Electronic Waste Or E-Waste Recycling πŸ“±: When one thinks of recycling, things like plastic, paper, cardboard, metal, or glass always come to mind. I know for a fact that I always see articles that use those as the main topic – because I do that quite a lot, as well! Of course, that is because they are always ever-present and needs dealing with.

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Nowadays, you can add electronic waste to the “long list” of things to recycle. Electronic waste (also called e-waste), is a growing problem that needs to be solved ASAP. But before that, you should know everything about it. That is where we come in. We, Waster, will discuss everything about it today. Read on to learn more.


A bit about Waster

Before we discuss everything about electronic waste (or e-waste) recycling, let me share with you more information about Waster.

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We here at Waster provide you with innovative solutions for your and your business’s waste management and recycling needs. Furthermore, we provide flexible, 30-day contracts instead of the typical lock-in contracts, which proves to be better.

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Recycling electronic waste is a must!

Think of this scenario:

“You bought a new phone in the summer of 2016. Then, last 2019, you accidentally dropped your phone on the floor. As a result, the LCD screen cracked, but it is still fixable. However, you decided to just get a brand new phone and dispose of the old one.”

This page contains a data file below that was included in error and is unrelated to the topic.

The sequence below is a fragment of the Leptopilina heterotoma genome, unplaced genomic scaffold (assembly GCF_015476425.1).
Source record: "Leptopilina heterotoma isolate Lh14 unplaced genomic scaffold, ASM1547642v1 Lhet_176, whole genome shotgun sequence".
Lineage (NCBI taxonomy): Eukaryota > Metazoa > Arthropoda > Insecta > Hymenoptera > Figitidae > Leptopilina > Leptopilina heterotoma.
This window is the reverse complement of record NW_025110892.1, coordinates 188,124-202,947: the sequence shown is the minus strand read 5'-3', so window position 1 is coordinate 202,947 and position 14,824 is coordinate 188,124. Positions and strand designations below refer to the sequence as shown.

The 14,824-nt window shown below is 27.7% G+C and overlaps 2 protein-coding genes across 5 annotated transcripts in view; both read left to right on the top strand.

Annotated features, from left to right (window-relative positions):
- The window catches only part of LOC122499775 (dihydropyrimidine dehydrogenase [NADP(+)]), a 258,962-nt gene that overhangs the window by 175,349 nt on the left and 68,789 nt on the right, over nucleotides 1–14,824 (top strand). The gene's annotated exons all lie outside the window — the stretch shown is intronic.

As a result of this, the old phone is now considered electronic waste or e-waste.

What is e-waste, exactly? As the description suggests, it simply means any electronic items or devices not needed anymore and disposed of. Aside from electronic waste or e-waste, it is also called WEEE (waste electrical electronic equipment).

In short, e-waste is any unwanted electronic product.Β  When we think about electronic waste, examples everyone should know or use include:

  • mobile phones
  • computers/computer parts
  • printers
  • tablets
  • fridges
  • radios
  • electronic gym equipment like a treadmill
  • digital watches
  • microwave oven

There are a lot more examples, but these are the most recognisable. Along with learning electronic or e-waste recycling, let us also discuss how it is produced.

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How is e-waste usually produced?

Technology is ever-evolving on a daily. Every day, when you read the news, many reports usually contain information on a certain new gadget or appliance. New features, better battery life, or a more environmentally friendly approach – those are the stuff that is usually reported.

The question: what happens to the old ones? Answer: unfortunately, the consumer ultimately just decides to discard the product instead of having it fixed. After all, many of us will find it much better – cheaper, even – to replace rather than fix.

Additionally, when it comes to gadgets like phones or gaming consoles, newer models come out fairly often – once every few years, while the others yearly.